YOU ARE HERE: LAT HomeCollectionsNevada Desert

Nevada Desert

October 1, 1986 | from Times Wire services
A powerful nuclear weapon was detonated in the Nevada desert Tuesday, 40 miles from where about 450 physicians and peace activists gathered in protest. The protesters, including astronomer-author Carl Sagan and 1985 Nobel Peace laureate Bernard Lown, head of International Physicians for the Prevention of Nuclear War, arrived at the gates of the Nevada Test Site shortly before the weapon was triggered 2,000 feet beneath Pahute Mesa.
April 3, 1985 | Associated Press
The government conducted a major nuclear weapons test 2,100 feet beneath the Nevada desert Tuesday, creating "extremely noticeable" ground motion in a concrete control building 12 miles away and registering 5.7 on the Richter scale. The noontime test, the third announced shot in 18 days, had been postponed three times because of winds blowing toward Las Vegas and other populated areas.
April 19, 1987 | United Press International
Scientists triggered a nuclear weapon beneath the Nevada desert Saturday, less than 24 hours after the Soviet Union announced a nuclear detonation at its Central Asian test site. The Easter weekend tests were the fourth nuclear detonations of 1987 for each country. Chris West of the U.S. Department of Energy said Saturday's weapon experiment, code-named Delama, was conducted at 6:40 a.m.
June 3, 2011 | By W.J. Hennigan, Los Angeles Times
Area 51 has been ground zero for conspiracy theorists for decades. Flying saucers. Bug-eyed aliens. Staged moon landings. The government hasn't helped alleviate speculation — it hasn't even acknowledged that the military outpost exists. If it did, it would be deep in the Nevada desert about 100 miles outside of Las Vegas. But the National Geographic news website has posted photos that provide a rare glimpse inside the clandestine site. It recently published never-before-seen, declassified photos from 1963 of a military plane crash and its coverup by the government, according to the website.
July 12, 2010
POP MUSIC Summer Darling The first act to release a physical full-length on the in-house label of beloved Echo Park hipster Origami Vinyl, the band earns its comparisons to the fringier elements of Neil Young and such thoughtful '90s punk as Fugazi and Shudder to Think. The band holds down the July residency at Spaceland, this time with the Radiohead-addled rockers Cue the Moon. Spaceland, 1717 Silver Lake Blvd., L.A. 8 p.m. Free. Kings of Leon The scruffy Southern rockers were on no one's short list to become the dominant voice of guitar-based music in 2010.
January 23, 2013 | By Jay Jones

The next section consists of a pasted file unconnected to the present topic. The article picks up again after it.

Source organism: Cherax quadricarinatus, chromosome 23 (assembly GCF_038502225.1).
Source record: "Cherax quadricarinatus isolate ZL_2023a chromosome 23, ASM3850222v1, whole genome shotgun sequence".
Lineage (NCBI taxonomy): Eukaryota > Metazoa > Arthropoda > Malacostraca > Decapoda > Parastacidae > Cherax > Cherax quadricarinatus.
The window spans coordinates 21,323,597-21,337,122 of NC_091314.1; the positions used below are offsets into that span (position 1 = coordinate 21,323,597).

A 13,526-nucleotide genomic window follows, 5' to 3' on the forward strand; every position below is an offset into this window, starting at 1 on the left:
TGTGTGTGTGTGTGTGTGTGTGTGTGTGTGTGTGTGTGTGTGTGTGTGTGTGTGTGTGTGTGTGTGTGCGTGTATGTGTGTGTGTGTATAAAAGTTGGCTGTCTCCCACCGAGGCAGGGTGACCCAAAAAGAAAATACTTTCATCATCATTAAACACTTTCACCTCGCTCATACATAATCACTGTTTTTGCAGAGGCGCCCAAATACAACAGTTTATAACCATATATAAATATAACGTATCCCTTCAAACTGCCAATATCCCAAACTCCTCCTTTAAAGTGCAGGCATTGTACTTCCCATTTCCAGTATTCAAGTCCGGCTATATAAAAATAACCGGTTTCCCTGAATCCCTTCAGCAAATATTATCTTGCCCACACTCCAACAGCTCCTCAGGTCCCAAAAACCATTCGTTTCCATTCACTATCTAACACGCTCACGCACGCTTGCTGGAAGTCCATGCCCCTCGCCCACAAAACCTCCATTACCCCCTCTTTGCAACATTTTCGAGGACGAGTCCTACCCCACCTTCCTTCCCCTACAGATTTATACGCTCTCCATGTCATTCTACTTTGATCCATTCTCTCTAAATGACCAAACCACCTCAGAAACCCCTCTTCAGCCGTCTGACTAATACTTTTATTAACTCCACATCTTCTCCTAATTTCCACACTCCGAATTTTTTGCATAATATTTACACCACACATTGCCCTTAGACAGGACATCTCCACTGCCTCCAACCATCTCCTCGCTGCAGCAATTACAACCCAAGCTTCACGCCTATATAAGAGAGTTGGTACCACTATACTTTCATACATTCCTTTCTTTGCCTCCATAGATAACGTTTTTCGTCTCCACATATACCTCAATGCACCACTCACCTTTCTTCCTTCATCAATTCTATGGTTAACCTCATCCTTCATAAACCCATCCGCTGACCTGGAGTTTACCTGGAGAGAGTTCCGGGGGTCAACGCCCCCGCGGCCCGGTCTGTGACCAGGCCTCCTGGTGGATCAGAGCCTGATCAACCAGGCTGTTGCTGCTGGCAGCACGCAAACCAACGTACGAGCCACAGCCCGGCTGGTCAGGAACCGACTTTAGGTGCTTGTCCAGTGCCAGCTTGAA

Move over, Scully and Mulder. Some of the secrets of Nevada's mysterious Area 51 will be revealed Feb. 9 at the National Atomic Testing Museum in Las Vegas . As "The X-Files" TV show told us, “The truth is out there.” But don't expect tales of alien spacecraft and little green men during the Saturday evening lecture. The two speakers - T.D. Barnes and retired Air Force Col. Gail Peck, not Scully and Mulder - have worked at the installation known as Area 51, possibly America's worst-kept military secret, but their remarks are expected to focus on aircraft from Earth, not outer space.
April 3, 2013 | By Joseph Serna
A teenage boy who was riding in a van rear-ended by an alleged drunk driver in the Nevada desert lost his leg in the accident, relatives of the passengers said. The 15-year-old boy, identified only as Eddie, was in a Chevy Astro van with his mother, sister and four other people about 3 a.m. Saturday when it was rear-ended by a Dodge Durango on Interstate 15 north of Las Vegas. The boy's mother, Maria Cardenas, was driving and was critically injured. The boy's sister, 13-year-old Angela Sandoval, was killed.
February 14, 2013 | By Jay Jones
SLS Las Vegas , a trendy resort to be built on the grounds of the former Sahara, is scheduled to open in fall 2014 and promises to bring several Southern California clubs and restaurants to the Nevada desert. The former Sahara has been surrounded by chain link fencing since owners Sbe , whose chairman and chief executive is Sam Nazarian, closed the historic hotel about two years ago. The company is pumping $415 million into renovating the property, which has stood on the Strip since 1952.
August 31, 2012 | By Frances Z. Brown
This week, more than 60,000 souls will flock to the annual participatory-art festival of Burning Man. For first-time Burners, the weeklong "celebration of radical self-expression," which erects a weird, transient city in the Nevada desert, raises a host of issues. What to wear? What heat-resistant foodstuffs to pack? How do I find the giant three-dimensional Tetris blocks where my friends are camped? If the man registering me goes by Awesome Sauce and dresses as a bumblebee, do I really want to hang?
June 23, 2002 | ALLISON MacFARLANE, The author is co-director of the Yucca Mountain Project at the Massachusetts Institute of Technology.
The earthquake that shook the Nevada desert this month wasn't much by seismic standards, but with luck it rattled some nerves in Congress. The magnitude-4.4 temblor's epicenter was a mere 12.5 miles southeast of Yucca Mountain, the site where the Bush administration proposes constructing a national nuclear waste repository. The proposal has already been approved by the House of Representatives, and a Senate vote is pending. As a geologist who has spent the last six years studying the proposal, I hope that the earthquake has made some senators rethink their votes.
Los Angeles Times Articles